TIME Food & Drink

Bourbon Shortage Has Whiskey Industry Over a Barrel

Buffalo Trace Distillery
Buffalo Trace Distillery

Buffalo Trace, a 228-year-old distillery in Kentucky, has issued a statement that bourbon shortages show no signs of letting up anytime soon. But before long, it will be consumers who pay the price as demand continues to outpace supply

In what will come as no surprise to whiskey enthusiasts, Buffalo Trace issued a statement on Thursday declaring that bourbon shortages show no signs of abating for the foreseeable future. The spirit’s unprecedented popularity has created a growing demand that the current supply is utterly incapable of matching. For the time being, Buffalo Trace — a 228-year-old distillery in Frankfort, K.Y. — will continue to supply all markets monthly allocations of Buffalo Trace, Eagle Rare and Blanton’s each moth, as well as continue the annual release of its super-premium whiskeys, including Pappy Van Winkle, every fall.

Though the impact of the shortage may not immediately be felt by the average consumer, trouble is on the horizon. Specific conditions much be met in order for a whiskey to be classified as bourbon, most notably that the spirit must be aged in new, charred oak barrels. According to The Spirits Business, the industry has been experiencing a shortfall in necessary lumber for the last six months. Add to that a growing interest amongst drinkers — both in the U.S. and around the world — in aged bourbon, and a shortage is the only logical outcome.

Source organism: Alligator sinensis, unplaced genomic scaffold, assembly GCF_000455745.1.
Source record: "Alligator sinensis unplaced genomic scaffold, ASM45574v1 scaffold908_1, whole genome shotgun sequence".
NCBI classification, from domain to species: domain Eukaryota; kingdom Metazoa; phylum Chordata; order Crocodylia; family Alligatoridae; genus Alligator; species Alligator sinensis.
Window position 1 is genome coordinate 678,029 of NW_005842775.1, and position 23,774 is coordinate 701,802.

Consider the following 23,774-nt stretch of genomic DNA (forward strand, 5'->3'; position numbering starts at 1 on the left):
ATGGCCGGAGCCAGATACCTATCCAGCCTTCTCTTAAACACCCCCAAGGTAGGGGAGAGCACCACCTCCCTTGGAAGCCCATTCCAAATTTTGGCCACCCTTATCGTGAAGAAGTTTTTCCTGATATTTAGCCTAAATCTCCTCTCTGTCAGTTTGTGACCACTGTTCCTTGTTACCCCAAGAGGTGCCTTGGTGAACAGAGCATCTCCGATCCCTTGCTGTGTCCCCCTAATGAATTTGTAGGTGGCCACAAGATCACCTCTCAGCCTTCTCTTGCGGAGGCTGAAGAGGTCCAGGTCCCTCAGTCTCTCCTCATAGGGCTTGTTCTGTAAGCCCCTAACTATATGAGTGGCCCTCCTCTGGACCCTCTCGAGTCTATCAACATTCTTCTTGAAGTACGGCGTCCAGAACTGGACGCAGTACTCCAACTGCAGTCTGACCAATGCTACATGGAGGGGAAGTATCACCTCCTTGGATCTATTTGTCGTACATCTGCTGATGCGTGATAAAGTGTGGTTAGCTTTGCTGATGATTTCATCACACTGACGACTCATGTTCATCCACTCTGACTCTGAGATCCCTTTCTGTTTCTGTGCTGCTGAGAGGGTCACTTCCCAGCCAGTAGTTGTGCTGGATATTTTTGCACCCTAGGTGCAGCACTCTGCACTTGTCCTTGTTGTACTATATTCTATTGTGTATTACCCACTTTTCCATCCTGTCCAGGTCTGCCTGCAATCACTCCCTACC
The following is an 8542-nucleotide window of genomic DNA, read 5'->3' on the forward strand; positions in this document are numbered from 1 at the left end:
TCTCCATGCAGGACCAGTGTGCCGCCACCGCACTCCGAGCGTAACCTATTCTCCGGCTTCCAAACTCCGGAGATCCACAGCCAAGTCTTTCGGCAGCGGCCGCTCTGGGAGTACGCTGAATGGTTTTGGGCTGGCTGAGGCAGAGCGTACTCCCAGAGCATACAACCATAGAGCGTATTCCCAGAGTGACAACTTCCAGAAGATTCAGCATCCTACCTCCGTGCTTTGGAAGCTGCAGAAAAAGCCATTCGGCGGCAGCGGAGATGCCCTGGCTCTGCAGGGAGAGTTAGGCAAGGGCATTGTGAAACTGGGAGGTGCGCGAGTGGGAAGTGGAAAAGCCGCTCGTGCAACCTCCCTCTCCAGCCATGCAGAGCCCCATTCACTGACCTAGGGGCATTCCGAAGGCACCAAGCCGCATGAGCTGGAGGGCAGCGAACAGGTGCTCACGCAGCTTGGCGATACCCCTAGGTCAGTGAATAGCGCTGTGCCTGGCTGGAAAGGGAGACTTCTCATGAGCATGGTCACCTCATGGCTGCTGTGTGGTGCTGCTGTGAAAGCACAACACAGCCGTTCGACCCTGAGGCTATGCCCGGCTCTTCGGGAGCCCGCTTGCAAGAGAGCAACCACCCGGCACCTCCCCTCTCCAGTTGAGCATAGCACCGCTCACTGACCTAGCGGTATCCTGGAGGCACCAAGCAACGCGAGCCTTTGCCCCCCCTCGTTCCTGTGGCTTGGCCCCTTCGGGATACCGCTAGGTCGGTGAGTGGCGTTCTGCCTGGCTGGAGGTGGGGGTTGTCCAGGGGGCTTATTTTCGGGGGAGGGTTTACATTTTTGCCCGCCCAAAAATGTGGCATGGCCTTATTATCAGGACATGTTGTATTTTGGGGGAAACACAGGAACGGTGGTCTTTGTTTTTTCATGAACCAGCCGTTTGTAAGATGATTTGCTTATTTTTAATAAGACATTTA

While there is little danger of bourbon disappearing from store shelves entirely, a shortage could either inspire distillers to age their bourbon for a shorter period of time (thereby losing less of the product to evaporation) or, more likely, raise prices on the bourbon they already produce. Either scenario would prove costly for distillers and consumers alike.

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